Mercy Black – USA, 2019

Mercy Black is a 2019 American horror feature film written and directed by Owen Egerton (Blood Fest; Follow; writer of The Axe Murders of Villisca). The Divide/Conquer production stars Daniella Pineda, Janeane Garofalo, Elle LaMont and Austin Amelio.

The soundtrack score was composed by Kazimir Boyle (Follow).


Fifteen years after stabbing a classmate to conjure an imaginary phantom known as Mercy Black, Marina Hess (Daniella Pineda) is coming home. She’s being released from psychiatric care to live with her sister and young nephew.

However, in the years since her crime, the myth of Mercy Black has gone viral inspiring internet rumours, stories, and even copycat crimes.

Marina is haunted by what she has done and the phantom she imagined. Though she would rather leave the past buried, her nephew becomes increasingly obsessed with Mercy Black. To save him, Marina must face her past and uncover the truth behind Mercy Black. What she discovers is a very real and very deadly horror that will stop at nothing to claim her and her nephew…


Mercy Black is available on Netflix USA and via Amazon Video


“Virtually everything about it is unremarkable. I don’t use that word as an insult, but as the equivalent of a “no big deal” to express that there is nothing particularly noteworthy about the movie. Mercy Black doesn’t have any of the peppy personality of writer/director Owen Egerton’s previous feature Blood Fest.” Ian Sedensky, Culture Crypt

“The movie’s big weakness is the script—the dialogue is clunky, on-the-nose and packed with exposition. There’s probably one too many twists at the end. But I won’t lie, I had fun with Mercy Black. And hey, you can’t argue with its timing.” Anna Menta, Decider

“Ambition serves Mercy Black as a stacked subgenre cake glued together with a delicious slathering of frosted dread. It may be narratively reminiscent, but from “Mercy Black’s” garden effigy gaze to Bryce’s signature oh-hell-no adolescent horror performance, Egerton somehow shakes the stigma of copycat reprinting.” Matt Donato, Flickering Myth

“It starts out a bit strange, feeling like a run-of-the-mill horror flick. However, it becomes a lot more interesting fairly quickly. There are quite a few jump scares early on, but the movie continues to develop on the story. So, don’t worry, there is more to this movie than just a lot of jump scares.” Karin Adelgaard, Heaven of Horror

” …a disturbing premise, some decent performances and a few good shocks, trapped inside a generic presentation and an unremarkable plot. Mercy Black is a middle of the road horror film: almost good but never quite bad, almost scary but never quite terrifying, almost worth watching but not quite.” William Bibbiani, IGN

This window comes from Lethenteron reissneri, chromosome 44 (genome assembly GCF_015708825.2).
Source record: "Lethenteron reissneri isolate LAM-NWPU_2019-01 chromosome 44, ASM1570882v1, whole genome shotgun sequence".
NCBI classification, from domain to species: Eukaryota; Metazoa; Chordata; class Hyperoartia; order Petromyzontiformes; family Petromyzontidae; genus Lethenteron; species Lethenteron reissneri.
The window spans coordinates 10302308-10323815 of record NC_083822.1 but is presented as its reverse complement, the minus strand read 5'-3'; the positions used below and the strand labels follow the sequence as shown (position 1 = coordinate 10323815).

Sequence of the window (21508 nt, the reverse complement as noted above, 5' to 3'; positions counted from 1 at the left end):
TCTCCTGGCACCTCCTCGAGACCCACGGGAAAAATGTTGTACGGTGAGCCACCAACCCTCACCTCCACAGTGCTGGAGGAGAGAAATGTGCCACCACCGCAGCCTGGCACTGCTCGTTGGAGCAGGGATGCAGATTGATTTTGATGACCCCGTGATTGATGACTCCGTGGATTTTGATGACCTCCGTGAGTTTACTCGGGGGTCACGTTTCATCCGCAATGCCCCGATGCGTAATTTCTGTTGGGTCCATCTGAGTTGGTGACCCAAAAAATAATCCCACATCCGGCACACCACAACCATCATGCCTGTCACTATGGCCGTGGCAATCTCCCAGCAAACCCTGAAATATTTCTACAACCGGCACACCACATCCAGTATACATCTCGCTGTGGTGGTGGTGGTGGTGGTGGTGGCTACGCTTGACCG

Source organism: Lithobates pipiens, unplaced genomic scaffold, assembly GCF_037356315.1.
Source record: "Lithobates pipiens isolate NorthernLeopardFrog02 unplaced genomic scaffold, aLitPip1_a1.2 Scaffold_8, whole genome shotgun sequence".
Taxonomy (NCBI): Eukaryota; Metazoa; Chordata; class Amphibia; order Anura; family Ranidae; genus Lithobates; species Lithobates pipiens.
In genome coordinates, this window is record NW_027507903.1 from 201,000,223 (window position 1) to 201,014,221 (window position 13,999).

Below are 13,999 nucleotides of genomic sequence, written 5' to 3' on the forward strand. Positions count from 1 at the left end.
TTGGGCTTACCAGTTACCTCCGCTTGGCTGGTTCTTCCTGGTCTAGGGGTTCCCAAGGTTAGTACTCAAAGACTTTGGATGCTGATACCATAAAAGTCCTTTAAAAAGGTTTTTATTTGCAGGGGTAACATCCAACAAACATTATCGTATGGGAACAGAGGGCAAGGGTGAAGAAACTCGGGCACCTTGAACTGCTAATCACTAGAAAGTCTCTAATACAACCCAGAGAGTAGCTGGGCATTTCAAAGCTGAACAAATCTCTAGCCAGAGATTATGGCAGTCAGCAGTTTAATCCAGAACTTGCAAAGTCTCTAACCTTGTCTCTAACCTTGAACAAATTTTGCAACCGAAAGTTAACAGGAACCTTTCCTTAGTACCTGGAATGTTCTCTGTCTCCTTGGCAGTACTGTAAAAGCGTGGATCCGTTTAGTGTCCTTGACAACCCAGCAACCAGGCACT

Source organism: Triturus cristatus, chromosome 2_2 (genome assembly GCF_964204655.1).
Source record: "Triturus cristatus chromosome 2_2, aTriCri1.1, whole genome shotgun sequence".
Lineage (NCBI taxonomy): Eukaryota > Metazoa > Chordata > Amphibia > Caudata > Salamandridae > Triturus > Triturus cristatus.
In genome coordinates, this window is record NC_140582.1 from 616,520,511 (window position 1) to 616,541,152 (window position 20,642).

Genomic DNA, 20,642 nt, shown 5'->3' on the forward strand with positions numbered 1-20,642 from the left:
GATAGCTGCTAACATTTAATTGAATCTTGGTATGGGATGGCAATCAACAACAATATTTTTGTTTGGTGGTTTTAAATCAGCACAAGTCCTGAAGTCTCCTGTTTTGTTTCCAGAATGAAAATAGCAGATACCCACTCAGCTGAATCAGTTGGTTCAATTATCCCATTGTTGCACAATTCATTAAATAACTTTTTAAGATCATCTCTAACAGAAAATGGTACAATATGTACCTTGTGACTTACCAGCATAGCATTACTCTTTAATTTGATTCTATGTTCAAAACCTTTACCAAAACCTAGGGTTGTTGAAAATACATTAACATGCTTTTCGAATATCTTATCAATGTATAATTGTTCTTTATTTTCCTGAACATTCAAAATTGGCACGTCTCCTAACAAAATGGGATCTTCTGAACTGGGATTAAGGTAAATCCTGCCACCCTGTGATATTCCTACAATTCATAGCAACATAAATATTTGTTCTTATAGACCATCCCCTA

Mercy Black has a suitably spooky look, emphasizing all the dark corners where something malevolent may be lurking. It has uniformly strong performances too — especially from the engaging and sympathetic Pineda […] The movie is nerve-wracking throughout, but especially terrifying in the final 20 minutes…” Noel Murray, Los Angeles Times

Mercy Black is a newly created urban legend which is what many horror stories are built upon. We can praise the attempts to try and create something new because an original idea is what we call for, but the problem with this idea is that it gets stuck in the middle of two options, never letting either pay off to an effective level.” Darren Lucas, Ready Steady Cut!

“The drama is sporadically curious, but you’ve seen the spooky stuff within Mercy Black more than a few times before: a creaky old home that conveniently doesn’t have a lot of lighting at night, jump scares that are telegraphed by obvious edits and music cues, a haunted-looking young boy. Even the design of Mercy herself leaves you hoping for a little more menace.” Nick Allen,

“The characters are all very familiar and it’s easy to guess their next move and the motivation for that move. There’s also none of the humor Egerton used in Blood Fest, even though Mercy Black could certainly have used it. Spoofing some of the overly familiar material here would have been quite an improvement […] If you have Netflix then Mercy Black might be worth a watch. It’s not actively bad, but like American Poltergeist: The Curse of Lilith Ratchet, and so many other recent films, it’s just way too familiar.” Jim Morazzini, Voices from the Balcony

Cast and characters:

Technical credits:

88 minutes

Image credits: Bloody Disgusting


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